Thursday, December 9, 2010

Tiny Tools

Ah, winter is here. Your friendly mercury, or its digital equivalent, hit -22C today. So we go skiing, but that leaves a lot of hours in the day. So this sourdough makes, as you are well aware, miniatures. But making miniatures requires miniature tools. I have some I have bought; I could not survive without my miniature Japanese saws from Lee Valley. Mainly I have learned to make them. I have posted on miniature planes before, but here's a hitherto-unposted bunch.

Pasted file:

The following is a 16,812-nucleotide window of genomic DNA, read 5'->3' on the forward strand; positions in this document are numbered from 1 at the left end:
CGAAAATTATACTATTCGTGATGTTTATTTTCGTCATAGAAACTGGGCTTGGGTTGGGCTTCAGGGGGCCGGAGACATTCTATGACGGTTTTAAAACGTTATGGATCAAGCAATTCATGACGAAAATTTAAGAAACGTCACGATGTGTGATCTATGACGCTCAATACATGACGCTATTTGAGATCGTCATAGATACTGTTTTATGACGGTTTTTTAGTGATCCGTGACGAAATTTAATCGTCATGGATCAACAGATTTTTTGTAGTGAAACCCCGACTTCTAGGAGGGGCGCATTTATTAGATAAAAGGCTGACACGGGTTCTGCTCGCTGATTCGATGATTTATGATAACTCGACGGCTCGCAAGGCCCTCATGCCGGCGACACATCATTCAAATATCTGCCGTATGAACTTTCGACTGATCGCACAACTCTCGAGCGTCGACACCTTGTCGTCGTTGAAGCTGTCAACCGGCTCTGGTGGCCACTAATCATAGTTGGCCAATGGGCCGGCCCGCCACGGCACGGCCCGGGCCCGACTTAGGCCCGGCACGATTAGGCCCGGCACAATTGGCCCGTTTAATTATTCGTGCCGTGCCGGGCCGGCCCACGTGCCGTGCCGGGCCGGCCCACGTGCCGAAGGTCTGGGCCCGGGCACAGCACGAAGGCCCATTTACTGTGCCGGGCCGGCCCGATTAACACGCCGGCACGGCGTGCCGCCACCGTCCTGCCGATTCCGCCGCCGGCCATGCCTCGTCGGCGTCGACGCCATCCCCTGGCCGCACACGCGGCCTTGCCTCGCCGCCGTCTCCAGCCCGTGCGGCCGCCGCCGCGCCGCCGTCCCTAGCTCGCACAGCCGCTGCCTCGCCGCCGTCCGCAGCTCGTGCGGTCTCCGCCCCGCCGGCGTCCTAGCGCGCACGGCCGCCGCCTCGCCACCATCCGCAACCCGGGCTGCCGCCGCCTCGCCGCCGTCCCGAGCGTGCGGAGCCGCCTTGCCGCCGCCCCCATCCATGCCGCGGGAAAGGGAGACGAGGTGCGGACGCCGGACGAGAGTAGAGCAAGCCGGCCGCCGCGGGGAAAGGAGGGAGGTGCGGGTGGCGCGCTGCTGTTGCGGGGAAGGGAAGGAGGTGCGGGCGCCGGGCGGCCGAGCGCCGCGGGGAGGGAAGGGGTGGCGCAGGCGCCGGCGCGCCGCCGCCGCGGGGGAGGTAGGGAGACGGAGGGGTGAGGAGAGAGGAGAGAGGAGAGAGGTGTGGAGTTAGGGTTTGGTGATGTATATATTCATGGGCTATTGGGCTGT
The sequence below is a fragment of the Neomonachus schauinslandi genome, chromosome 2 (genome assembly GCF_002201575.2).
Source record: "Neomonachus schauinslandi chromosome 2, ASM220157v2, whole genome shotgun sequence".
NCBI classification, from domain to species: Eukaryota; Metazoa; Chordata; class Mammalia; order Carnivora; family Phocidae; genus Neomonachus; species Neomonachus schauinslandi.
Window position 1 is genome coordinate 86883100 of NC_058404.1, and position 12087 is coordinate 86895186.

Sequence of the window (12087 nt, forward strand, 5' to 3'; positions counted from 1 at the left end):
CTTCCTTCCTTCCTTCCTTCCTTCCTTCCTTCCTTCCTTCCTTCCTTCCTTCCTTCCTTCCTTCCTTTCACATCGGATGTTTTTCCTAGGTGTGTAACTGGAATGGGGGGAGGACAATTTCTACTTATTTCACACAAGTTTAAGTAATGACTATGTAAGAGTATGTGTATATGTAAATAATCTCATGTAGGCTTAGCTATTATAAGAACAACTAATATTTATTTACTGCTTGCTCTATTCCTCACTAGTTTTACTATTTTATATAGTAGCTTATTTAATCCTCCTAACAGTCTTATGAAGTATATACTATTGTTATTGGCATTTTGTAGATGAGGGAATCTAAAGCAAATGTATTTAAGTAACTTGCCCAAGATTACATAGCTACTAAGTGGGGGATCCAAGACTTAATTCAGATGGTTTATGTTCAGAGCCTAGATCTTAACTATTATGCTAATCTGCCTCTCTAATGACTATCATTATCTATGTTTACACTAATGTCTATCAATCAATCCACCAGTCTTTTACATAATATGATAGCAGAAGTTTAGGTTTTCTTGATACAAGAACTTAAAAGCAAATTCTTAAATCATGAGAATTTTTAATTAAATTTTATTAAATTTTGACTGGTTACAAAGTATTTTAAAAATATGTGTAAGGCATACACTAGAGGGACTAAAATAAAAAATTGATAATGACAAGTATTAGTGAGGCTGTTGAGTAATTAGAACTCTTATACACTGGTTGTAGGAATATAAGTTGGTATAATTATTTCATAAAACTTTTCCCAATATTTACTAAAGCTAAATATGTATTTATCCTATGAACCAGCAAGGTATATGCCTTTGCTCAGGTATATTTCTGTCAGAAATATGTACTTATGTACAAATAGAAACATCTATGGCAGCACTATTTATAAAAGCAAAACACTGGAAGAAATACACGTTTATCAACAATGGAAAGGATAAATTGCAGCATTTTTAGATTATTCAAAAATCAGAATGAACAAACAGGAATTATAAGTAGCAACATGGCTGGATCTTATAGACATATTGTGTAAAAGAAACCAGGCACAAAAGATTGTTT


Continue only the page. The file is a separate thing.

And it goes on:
You will recognize, in the northwest and southeast corners, the tiny planes. New fellows, on the SW-NE diagonal, are the try square, used of course to square things up. The blade is sheet metal, and the top needs some more filing to get it truly square, but it is already useful. Above him is a very small froe, used to split, for example, the ribs on Tip the canoe. The yellow thing is a 45 degree triangle, useful for the tiny planes, which are all bedded at 45 deg. Above that, an awl made from a broken needle (it broke while sewing up Tip Canoe, which prompted me to rebend a needle). Useful for clearing out Morse #50 drill holes, for instance. And above that, my pièce de résistance, the tiny clamp. It is made on the pattern of a machinist's clamp. The jaws are wood -- same wood as the plow plane in the SE corner. I found out that I could tap it as if it were steel! I went to our Willow hardware store and found some longish 6-32 screws; the nice circular handles are made on the Taig lathe out of hardware store rod. I drilled the the handles on the Taig with a tailstock drill, so they are concentric with the cylinder. Tapping small holes is a nail-biting exercise. Taps are very hard. Have to be; they are cutting steel most of the time. That's like glass -- very hard, but shatters on impact. So it is very easy to break a tap. The smaller the tap, the easier it is to break. But I tapped the handles. Now I need to find my thread locker goop so I can lock the handles to the screws (which are hardware store, beheaded). And this brings up al kinds of possibilities; I could use aluminum instead of wood to make clamps, for instance. We will see. It is fun to make a tool; you feel independent. But I'd love a micro bandsaw to resaw my planes. Proxxon makes one, but alas, it is very expensive.

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